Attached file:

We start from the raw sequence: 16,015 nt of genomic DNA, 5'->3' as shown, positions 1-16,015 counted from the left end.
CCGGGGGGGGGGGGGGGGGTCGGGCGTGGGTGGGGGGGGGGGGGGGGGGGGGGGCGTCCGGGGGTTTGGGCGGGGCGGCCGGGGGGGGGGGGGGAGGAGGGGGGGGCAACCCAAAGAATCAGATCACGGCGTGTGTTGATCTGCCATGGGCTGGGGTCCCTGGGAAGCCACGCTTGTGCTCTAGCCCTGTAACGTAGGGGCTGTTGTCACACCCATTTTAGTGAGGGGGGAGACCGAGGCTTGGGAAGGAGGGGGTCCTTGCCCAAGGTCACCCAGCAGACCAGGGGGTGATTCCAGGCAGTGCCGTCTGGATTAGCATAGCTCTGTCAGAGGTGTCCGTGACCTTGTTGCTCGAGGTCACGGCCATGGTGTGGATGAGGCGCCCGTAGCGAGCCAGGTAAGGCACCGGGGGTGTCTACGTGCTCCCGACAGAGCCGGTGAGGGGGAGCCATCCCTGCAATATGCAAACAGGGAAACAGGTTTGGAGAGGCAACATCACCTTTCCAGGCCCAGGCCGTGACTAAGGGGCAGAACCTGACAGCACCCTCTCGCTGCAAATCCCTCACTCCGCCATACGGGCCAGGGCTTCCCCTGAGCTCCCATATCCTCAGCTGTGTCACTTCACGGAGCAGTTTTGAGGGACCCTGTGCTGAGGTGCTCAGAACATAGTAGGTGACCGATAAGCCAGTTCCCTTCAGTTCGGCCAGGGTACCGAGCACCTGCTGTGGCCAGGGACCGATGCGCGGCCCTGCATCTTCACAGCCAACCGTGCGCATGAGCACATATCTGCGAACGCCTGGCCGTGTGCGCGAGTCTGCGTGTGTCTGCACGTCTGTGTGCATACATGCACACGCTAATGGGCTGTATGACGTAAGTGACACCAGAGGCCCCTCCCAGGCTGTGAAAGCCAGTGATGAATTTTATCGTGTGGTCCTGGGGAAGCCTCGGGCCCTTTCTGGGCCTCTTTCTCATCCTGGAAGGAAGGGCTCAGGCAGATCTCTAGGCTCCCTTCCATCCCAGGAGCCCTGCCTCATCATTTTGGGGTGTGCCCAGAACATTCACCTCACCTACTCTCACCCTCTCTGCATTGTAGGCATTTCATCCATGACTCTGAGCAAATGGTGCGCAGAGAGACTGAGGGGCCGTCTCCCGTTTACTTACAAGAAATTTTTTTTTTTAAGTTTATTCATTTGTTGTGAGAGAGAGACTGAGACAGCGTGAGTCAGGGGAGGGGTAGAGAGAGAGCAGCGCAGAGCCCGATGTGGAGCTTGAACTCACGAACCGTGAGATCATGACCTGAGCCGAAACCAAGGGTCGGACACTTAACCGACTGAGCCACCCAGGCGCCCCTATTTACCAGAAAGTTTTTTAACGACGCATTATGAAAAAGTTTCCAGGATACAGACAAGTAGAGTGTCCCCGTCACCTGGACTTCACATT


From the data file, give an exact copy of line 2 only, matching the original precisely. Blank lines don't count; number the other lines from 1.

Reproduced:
CCGGGGGGGGGGGGGGGGGTCGGGCGTGGGTGGGGGGGGGGGGGGGGGGGGGGGCGTCCGGGGGTTTGGGCGGGGCGGCCGGGGGGGGGGGGGGAGGAGGGGGGGGCAACCCAAAGAATCAGATCACGGCGTGTGTTGATCTGCCATGGGCTGGGGTCCCTGGGAAGCCACGCTTGTGCTCTAGCCCTGTAACGTAGGGGCTGTTGTCACACCCATTTTAGTGAGGGGGGAGACCGAGGCTTGGGAAGGAGGGGGTCCTTGCCCAAGGTCACCCAGCAGACCAGGGGGTGATTCCAGGCAGTGCCGTCTGGATTAGCATAGCTCTGTCAGAGGTGTCCGTGACCTTGTTGCTCGAGGTCACGGCCATGGTGTGGATGAGGCGCCCGTAGCGAGCCAGGTAAGGCACCGGGGGTGTCTACGTGCTCCCGACAGAGCCGGTGAGGGGGAGCCATCCCTGCAATATGCAAACAGGGAAACAGGTTTGGAGAGGCAACATCACCTTTCCAGGCCCAGGCCGTGACTAAGGGGCAGAACCTGACAGCACCCTCTCGCTGCAAATCCCTCACTCCGCCATACGGGCCAGGGCTTCCCCTGAGCTCCCATATCCTCAGCTGTGTCACTTCACGGAGCAGTTTTGAGGGACCCTGTGCTGAGGTGCTCAGAACATAGTAGGTGACCGATAAGCCAGTTCCCTTCAGTTCGGCCAGGGTACCGAGCACCTGCTGTGGCCAGGGACCGATGCGCGGCCCTGCATCTTCACAGCCAACCGTGCGCATGAGCACATATCTGCGAACGCCTGGCCGTGTGCGCGAGTCTGCGTGTGTCTGCACGTCTGTGTGCATACATGCACACGCTAATGGGCTGTATGACGTAAGTGACACCAGAGGCCCCTCCCAGGCTGTGAAAGCCAGTGATGAATTTTATCGTGTGGTCCTGGGGAAGCCTCGGGCCCTTTCTGGGCCTCTTTCTCATCCTGGAAGGAAGGGCTCAGGCAGATCTCTAGGCTCCCTTCCATCCCAGGAGCCCTGCCTCATCATTTTGGGGTGTGCCCAGAACATTCACCTCACCTACTCTCACCCTCTCTGCATTGTAGGCATTTCATCCATGACTCTGAGCAAATGGTGCGCAGAGAGACTGAGGGGCCGTCTCCCGTTTACTTACAAGAAATTTTTTTTTTTAAGTTTATTCATTTGTTGTGAGAGAGAGACTGAGACAGCGTGAGTCAGGGGAGGGGTAGAGAGAGAGCAGCGCAGAGCCCGATGTGGAGCTTGAACTCACGAACCGTGAGATCATGACCTGAGCCGAAACCAAGGGTCGGACACTTAACCGACTGAGCCACCCAGGCGCCCCTATTTACCAGAAAGTTTTTTAACGACGCATTATGAAAAAGTTTCCAGGATACAGACAAGTAGAGTGTCCCCGTCACCTGGACTTCACATT